By Jen Bachorik and Matt Johnson

In a recent appeal of two inter partes review (“IPR”) decisions from the Patent Trial and Appeal Board (“Board”), The Court of Appeals for the Federal Circuit (“CAFC”) held that the Board abused its discretion in denying VirnetX’s request for authorization to file a motion for additional discovery to investigate the relationship between The Mangrove Partners Master Fund, Ltd. (“Mangrove”) and RPX Corporation.  VirnetX Inc. v. The Mangrove Partners Master Fund, Ltd., Apple Inc., No. 2017-1368 (Fed. Cir. July 8, 2019).

VirnetX is the owner of the two patents at issue, U.S. Patent Nos. 6,502,135 and 7,490,151, which were asserted by VirnetX in litigation against Apple Inc. (“Apple”) as allegedly infringing the patents.  In turn, Apple filed petitions for IPR of the patents, which were denied by the Board as time barred under 35 U.S.C. § 315(b).  Subsequently, RPX Corporation (“RPX”) filed petitions for IPR of the same patents, which were also denied by the Board as time barred because Apple was found to be a real party in interest.  The Board later granted institution of IPR of the patents to Mangrove, and Apple filed a request for joinder, which was granted by the Board.

During the IPR proceedings, VirnetX became aware that Mangrove gained equity in RPX.  Mangrove disclosed that it owned approximately five percent of RPX, making it RPX’s fifth largest shareholder.  This relationship between Mangrove and RPX led VitnetX to believe that RPX may be a real party in interest and therefore should have been named by Mangrove as a party to the IPR.  VirnetX also suspected that Apple may have played a role in the petitions filed by RPX.  After presenting this evidence to the Board, VirnetX requested authorization to file a motion for additional discovery to investigate the relationship between Mangrove and RPX.  In response, the Board denied VirnetX’s request to file the motion because, according to the Board, VirnetX did not show that the discovery would be “in the interests of justice.”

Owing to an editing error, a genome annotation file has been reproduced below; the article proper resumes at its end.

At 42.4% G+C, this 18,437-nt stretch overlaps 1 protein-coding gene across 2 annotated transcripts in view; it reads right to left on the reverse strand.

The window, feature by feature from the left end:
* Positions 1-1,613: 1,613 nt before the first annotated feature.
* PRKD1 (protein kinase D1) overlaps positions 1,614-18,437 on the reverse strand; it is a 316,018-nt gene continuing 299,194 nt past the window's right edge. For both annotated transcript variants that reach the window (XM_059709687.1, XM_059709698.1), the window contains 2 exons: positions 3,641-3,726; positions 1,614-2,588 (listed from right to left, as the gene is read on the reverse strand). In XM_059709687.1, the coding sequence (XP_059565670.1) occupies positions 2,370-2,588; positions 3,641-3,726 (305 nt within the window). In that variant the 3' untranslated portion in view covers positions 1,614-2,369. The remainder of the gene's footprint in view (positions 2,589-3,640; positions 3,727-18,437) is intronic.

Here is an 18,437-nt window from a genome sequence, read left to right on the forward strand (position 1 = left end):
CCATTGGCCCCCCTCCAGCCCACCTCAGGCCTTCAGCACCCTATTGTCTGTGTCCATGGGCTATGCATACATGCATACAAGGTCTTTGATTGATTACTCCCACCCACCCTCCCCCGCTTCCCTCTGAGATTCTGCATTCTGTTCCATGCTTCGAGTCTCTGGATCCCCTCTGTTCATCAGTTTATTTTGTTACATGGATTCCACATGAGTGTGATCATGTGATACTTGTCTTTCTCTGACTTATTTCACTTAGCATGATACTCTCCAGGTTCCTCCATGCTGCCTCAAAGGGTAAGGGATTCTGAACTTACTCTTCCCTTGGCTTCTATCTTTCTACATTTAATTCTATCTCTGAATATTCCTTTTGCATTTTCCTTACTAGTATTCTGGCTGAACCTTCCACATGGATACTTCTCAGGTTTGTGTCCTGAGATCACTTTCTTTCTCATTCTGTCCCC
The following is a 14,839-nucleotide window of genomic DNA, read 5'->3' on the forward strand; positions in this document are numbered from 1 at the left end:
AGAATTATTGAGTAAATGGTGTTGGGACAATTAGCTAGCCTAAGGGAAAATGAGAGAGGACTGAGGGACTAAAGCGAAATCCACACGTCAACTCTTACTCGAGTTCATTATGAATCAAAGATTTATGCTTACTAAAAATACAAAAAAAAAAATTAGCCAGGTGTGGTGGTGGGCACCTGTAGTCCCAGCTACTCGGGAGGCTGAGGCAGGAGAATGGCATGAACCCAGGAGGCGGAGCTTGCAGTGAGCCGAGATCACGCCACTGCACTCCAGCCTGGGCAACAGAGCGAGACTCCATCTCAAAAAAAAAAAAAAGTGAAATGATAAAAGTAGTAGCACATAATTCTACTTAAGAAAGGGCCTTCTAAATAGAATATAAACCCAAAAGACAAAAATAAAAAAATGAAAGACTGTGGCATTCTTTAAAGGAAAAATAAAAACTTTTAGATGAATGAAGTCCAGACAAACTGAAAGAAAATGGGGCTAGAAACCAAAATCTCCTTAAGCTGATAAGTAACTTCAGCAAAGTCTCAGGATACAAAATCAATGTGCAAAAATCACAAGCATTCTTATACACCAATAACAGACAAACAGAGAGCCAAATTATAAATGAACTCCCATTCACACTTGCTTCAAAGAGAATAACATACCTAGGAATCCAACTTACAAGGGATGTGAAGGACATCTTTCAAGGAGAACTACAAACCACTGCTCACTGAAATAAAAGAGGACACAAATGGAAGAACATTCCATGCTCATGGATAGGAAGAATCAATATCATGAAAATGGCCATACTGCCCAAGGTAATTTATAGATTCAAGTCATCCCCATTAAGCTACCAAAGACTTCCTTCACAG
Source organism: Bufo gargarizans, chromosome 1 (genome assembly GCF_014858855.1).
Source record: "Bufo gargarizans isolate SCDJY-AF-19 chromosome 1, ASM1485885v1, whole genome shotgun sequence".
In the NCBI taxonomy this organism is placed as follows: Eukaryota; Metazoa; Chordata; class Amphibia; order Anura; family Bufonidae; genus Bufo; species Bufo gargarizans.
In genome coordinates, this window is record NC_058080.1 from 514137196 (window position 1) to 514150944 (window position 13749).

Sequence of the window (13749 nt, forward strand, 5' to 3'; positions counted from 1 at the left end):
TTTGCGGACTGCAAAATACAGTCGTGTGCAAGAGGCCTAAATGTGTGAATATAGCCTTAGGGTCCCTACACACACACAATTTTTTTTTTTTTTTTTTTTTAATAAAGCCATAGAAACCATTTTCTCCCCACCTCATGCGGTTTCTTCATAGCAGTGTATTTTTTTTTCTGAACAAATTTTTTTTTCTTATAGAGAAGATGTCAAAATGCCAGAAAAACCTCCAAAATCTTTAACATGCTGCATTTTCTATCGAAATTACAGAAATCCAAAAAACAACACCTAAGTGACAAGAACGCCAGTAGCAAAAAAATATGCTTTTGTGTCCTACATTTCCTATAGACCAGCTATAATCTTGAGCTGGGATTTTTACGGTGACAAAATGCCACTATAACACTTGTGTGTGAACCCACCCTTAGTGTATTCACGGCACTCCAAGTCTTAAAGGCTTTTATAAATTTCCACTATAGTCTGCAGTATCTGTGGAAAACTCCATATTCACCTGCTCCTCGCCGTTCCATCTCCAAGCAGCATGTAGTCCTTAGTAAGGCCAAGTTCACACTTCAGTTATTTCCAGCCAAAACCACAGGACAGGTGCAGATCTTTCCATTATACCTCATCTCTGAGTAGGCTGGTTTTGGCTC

VirnetX appealed to the CAFC, inter alia, the Board’s decision denying VirnetX’s request to file a motion for additional discovery, alleging that the Board abused its discretion in doing so.  Under 37 C.F.R. § 42.51(b)(2)(1), a party is expressly authorized to move for additional discovery in situations where the parties fail to agree to additional discovery between themselves.  For the motion to be granted, the party must show that the requested discovery is “in the interests of justice.”  Id.  The CAFC reasoned that “[t]he Board, however, denied that VirnetX had made such a showing without ever permitting a motion allowing VirnetX to show the evidence that it had and to state the discovery sought,” finding the Board’s denial of the request to be an abuse of the Board’s discretion.

While the PTAB rarely grants motions for additional discovery, here, the Board denied VirnetX’s request to even file such a motion.  This decision indicates that a party has a right to file a motion for additional discovery, and that the PTAB cannot deny a party’s request to do so.

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Matt Johnson is one of the Firm's primary contacts on practice before the PTAB. Matt consults on nearly every one of Jones Day's over 290 PTAB cases to date. He currently serves as co-chair of Jones Day's PTAB practice.